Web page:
Over the last decade, studies have revealed that diminishing mutant huntingtin levels in mouse models of Huntington's disease (HD) leads to the amelioration of pre-existing symptoms, raising the tantalizing possibility for a cure. One of the primary events that accompany symptomatic reversal is the concomitant clearance of the aggregated mutant protein. Despite the intense debate that surrounds the role of protein aggregation in the pathogenesis of HD, a great amount of effort has been put forward to inhibit or disaggregate these proteinaceous intracellular deposits, with limited success. More recently, efforts to drive the turnover of these structures have been proposed, with some promise. One difficulty with these studies has been the inability to target protein degradation pathways in such a way to either enhance or impede the selective elimination of the aggregates, often leading to unwanted, nonspecific consequences that obscure the interpretation of the studies outcome. Recent studies have emerged demonstrating that the protein degradation pathway macroautophagy is capable of the selective degradation of various cargo including ubiquitinated protein aggregates. We have identified the Autophagy linked FYVE domain protein (Alfy) as essential to this process: Importantly not only does depletion of Alfy inhibit the macroautophagic clearance of aggregated mutant htt, but it does so without inhibiting basal and starvation-mediated macroautophagy. Moreover, over-expression of Alfy in neurons led to fewer mutant huntingtin inclusions. In response to the PAS-10-183 Validation of Novel Therapeutic Targets for Huntington's disease, we propose to use Alfy to genetically determine whether the clearance of aggregated mutant huntingtin represents a valid therapeutic approach in HD.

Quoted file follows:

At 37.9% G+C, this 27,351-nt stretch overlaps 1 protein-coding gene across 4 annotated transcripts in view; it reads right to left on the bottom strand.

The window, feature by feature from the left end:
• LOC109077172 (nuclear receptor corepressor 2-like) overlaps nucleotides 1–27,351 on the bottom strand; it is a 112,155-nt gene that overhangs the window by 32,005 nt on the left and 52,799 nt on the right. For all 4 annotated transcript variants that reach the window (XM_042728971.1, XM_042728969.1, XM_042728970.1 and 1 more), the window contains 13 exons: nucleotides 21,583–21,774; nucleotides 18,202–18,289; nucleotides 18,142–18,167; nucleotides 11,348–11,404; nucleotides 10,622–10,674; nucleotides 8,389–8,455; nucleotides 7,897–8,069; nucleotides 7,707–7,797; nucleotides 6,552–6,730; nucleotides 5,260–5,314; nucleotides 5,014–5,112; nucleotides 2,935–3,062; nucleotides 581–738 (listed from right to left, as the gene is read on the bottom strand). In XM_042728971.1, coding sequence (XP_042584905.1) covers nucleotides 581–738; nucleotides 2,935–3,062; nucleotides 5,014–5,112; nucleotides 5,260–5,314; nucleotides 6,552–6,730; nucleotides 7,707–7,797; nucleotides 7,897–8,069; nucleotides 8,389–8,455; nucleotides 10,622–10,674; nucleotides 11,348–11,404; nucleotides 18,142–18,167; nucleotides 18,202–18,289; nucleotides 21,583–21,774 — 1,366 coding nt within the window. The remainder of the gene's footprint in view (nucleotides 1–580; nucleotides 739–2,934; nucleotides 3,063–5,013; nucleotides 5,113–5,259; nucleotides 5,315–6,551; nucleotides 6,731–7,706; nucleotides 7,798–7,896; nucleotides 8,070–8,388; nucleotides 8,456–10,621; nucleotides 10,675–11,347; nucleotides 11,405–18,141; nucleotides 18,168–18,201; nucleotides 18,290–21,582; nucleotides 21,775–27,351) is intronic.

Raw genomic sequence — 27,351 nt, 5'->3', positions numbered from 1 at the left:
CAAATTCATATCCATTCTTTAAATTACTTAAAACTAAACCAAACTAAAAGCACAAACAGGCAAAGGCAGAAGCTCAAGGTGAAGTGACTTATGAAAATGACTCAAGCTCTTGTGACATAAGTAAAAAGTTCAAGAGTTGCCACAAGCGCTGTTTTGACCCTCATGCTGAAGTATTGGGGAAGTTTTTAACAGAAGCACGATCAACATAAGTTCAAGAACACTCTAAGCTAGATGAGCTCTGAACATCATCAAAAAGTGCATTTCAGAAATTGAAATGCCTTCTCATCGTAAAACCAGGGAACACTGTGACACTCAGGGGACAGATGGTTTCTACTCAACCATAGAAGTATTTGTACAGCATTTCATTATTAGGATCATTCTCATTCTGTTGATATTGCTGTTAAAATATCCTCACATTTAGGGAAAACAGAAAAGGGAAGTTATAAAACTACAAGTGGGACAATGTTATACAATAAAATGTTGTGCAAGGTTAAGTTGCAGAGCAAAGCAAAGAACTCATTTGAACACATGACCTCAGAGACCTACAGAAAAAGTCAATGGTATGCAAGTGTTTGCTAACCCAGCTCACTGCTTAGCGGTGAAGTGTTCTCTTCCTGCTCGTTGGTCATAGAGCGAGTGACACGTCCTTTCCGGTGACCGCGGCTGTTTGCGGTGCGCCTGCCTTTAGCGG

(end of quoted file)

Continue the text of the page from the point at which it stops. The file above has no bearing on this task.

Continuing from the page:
Public Health Relevance

Huntington's disease is a devastating, inherited neurodegenerative disorder that affects 5 to 10 persons per every 100,000. By understanding the cellular events that affect the disease may not only help cure HD, but may also shed insight into sporadic disorders such as Parkinson's disease, Alzheimer's disease and Lou Gehrig's disease. Our goal is to determine if the elimination of protein aggregates, a common feature across most adult onset neurodegenerative diseases, represents a viable therapeutic strategy.

National Institute of Health (NIH)
National Institute of Neurological Disorders and Stroke (NINDS)
Research Project (R01)
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Cell Death in Neurodegeneration Study Section (CDIN)
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Sutherland, Margaret L
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Columbia University (N.Y.)
Schools of Medicine
New York
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